The Verse’s Lorenzo Ottone reviews Liam Gallagher at Brighton Centre on 15th December 2017.
A handful of years ago, I would have been extremely excited by the idea of seeing Oasis songs performed live. I probably wouldn’t even have slept the night before. But times do change; the band has now long split and now Liam and Noel have their own personal careers.
The buzz I feel for Liam Gallagher in Brighton Centre’s foyer, though, is all but faded away. To hardcore fans – ranging from teens doing their best to look like members of a Man City firm to classic mod dads – Oasis are still a thing, their songs a laic bible.
For a moment I wonder if I am at a gig or at a football match. Youngsters queue for beer, chanting and moving relentlessly – causing a beer stall’s sign to collapse inches from my head.
The excitement in the air nearly turns into tension, until Oasis’ F***in’ in the Bushes is blasted by the speakers to introduce Liam’s walk on stage. My pint doesn’t survive more than 20 seconds (and that’s still a good record) and I have to be quick to catch my eyeglasses floating in the air after getting trapped into an insane mosh pit.
Liam walks on stage wrapped up in one of his usual Stone Island parkas telling everybody to get ready for a night of rock’n’roll – exactly like the banner covering the keyboards says.
Liam quotes – no surprise – The Beatles. “I am he, as you are he, as you are me and we are all together.” Then Rock’n’Roll Star kicks off the night.
The crowd reacts with the enthusiasm of that lover who had been waiting too long to see again his girlfriend.
The gates of Eden have been opened and to R’n’R Star follows Morning Glory, for one of the most epic starts ever witnessed live.
To get everyone back to reality, Liam delivers a series of songs from his new solo album. Greedy Soul, Wall of Glass, Bold, Paper Crown and For What It’s Worth all work well on stage. The latter already proves to be a crowd’s favourite with its bold line
“in my defence all my intentions were good, and heaven owns a place somewhere for the misunderstood”
that sums up, in a nutshell, Liam’s – and his fans – attitude to life. Horns and strings help making new tunes stand out from Oasis’ past catalogue and show that Liam has got some decent songwriting skills.
The mosh pit is wild, pints fly everywhere (now I understand the importance of plastic glasses) and in the seating area everyone’s standing.
Liam keeps things as classy as you’d expect from him with his wishes for a “Merry Christmas and all those bo****ks.”
New numbers Come Back to Me, You Better Run and Universal Gleam followed by an epic Supersonic close the set.
It doesn’t take long before Liam is on stage again. Wearing the parka’s hood covering his head he says: “The man is not fu**in’ off. I’m sweating but I’m not off.”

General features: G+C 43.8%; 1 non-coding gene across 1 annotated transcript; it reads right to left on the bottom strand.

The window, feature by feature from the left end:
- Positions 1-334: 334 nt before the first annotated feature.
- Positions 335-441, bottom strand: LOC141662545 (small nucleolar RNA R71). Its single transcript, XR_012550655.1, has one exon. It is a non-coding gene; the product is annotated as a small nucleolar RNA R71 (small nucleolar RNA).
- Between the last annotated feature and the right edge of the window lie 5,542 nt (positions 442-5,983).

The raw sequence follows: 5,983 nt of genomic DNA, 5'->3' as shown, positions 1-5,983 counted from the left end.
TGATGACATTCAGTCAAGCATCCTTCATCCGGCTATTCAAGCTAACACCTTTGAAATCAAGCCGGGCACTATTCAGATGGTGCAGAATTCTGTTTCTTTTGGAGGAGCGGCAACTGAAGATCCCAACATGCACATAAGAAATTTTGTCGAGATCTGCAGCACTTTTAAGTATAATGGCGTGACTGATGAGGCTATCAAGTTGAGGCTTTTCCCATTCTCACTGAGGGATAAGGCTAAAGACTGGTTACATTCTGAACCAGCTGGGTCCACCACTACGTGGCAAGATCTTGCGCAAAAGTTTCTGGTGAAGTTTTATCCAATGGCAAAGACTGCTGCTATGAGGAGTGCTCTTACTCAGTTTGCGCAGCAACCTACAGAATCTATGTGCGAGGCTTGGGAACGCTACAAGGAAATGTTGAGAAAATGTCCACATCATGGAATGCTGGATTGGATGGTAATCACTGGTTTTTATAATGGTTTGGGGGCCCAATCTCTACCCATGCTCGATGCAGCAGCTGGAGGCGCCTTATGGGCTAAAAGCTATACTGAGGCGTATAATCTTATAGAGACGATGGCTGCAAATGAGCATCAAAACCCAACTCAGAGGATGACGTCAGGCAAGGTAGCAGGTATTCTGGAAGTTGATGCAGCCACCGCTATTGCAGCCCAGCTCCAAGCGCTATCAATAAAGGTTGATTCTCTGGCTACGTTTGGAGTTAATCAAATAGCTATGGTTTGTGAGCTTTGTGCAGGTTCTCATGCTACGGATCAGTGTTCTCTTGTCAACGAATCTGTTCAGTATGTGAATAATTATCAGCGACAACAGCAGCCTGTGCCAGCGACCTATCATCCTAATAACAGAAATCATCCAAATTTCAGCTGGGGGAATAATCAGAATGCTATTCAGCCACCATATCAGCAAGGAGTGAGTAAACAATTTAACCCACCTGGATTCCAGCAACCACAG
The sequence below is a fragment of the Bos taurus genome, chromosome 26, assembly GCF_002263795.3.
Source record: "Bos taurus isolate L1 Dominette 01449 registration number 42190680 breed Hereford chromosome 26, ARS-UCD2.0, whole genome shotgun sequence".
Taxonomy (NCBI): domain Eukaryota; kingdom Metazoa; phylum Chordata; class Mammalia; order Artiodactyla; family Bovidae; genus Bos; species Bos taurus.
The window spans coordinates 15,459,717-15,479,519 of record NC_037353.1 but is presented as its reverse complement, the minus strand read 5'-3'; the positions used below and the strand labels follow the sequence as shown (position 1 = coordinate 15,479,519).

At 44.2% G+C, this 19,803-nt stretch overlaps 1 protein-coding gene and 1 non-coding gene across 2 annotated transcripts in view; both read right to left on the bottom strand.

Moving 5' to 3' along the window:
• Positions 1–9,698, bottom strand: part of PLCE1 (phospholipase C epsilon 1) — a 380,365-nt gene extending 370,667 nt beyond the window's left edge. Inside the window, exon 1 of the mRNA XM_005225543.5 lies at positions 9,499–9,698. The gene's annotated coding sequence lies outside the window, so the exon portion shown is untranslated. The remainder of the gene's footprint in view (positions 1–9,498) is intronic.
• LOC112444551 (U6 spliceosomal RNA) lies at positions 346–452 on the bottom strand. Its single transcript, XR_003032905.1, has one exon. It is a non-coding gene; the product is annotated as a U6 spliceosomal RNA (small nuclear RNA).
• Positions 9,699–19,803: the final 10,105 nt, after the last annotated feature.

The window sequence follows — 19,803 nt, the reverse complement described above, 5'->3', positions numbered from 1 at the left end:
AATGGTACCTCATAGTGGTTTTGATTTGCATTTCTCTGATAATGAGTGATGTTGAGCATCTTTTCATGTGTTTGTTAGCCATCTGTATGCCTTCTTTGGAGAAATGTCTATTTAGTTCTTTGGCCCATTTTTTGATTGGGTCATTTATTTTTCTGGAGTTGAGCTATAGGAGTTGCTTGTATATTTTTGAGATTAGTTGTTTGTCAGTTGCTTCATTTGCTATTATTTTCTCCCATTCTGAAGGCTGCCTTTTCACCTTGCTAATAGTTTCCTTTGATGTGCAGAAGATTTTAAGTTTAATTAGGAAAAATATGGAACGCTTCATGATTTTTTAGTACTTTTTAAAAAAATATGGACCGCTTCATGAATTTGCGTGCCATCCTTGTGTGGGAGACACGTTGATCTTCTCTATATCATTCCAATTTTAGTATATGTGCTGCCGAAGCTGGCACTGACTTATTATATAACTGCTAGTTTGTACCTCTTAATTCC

The audience knows there still are some bombs to be dropped and the first to come is Cigarettes and Alcohol, a true life anthem for many (and probably many students’) Christmas holidays plan. Liam’s name is spelt like that of a team’s football star and flares are lit giving that final footy game touch the gig required.
Live Forever is touching, especially considering the new level of meaning it assumed after Liam’s performance at Manchester One Love concert last spring.
Unexpectedly there’s still time for Wonderwall. The sing-along is huge but the cover choice is slightly banal and after the power of Live Forever even Wonderwall struggles to impress.
Liam leaves the stage still wrapped up in his hooded parka and the audience starts walking away on the notes of Joey Ramone’s version of My Way.
Less than a minute into the song that Liam makes a surprise stage comeback forcing the audience to rush again into the room for a surprise cover of Bob Marley & The Wailers’ Natural Mystic– good and original, but rather non-essential to top the gig, especially when coming after a perfect first encore.
Liam proves to be still in top form and most of all that he is having genuine fun performing solo. Left the tensions of a band at his back ‘R Kid seems to have found his egocentric dimension with the audience’s eyes all for him.
New material survives the live test and proves to be exactly what you’d expect from Liam. A balanced mixture of Beatles influences and Oasis reminiscences.
One can say anything about Liam, but it can’t be denied the new album is truly genuine and heartfelt. Even the man himself knows it’s nothing special, but that doesn’t actually matter at this point.
It is controversial, though, that half the setlist is made of Oasis songs – especially those penned by Noel. Liam never misses a chance to slag his brother off, but he does help himself with no remorse in using his songs to win the audience. The outcome is a gig that tastes more like a karaoke night for most of its time rather than a live performance.
Music has moved on, but no one here both on and off stage seems to have noticed it. It’s 2017 but the audience is still stuck to that ‘hey geezer’/Pretty Green clobber combo. And I’m talking about grown-ups, not 14-year-olds who are just discovering music.
It’s only rock’n’roll but, yes, we still love it.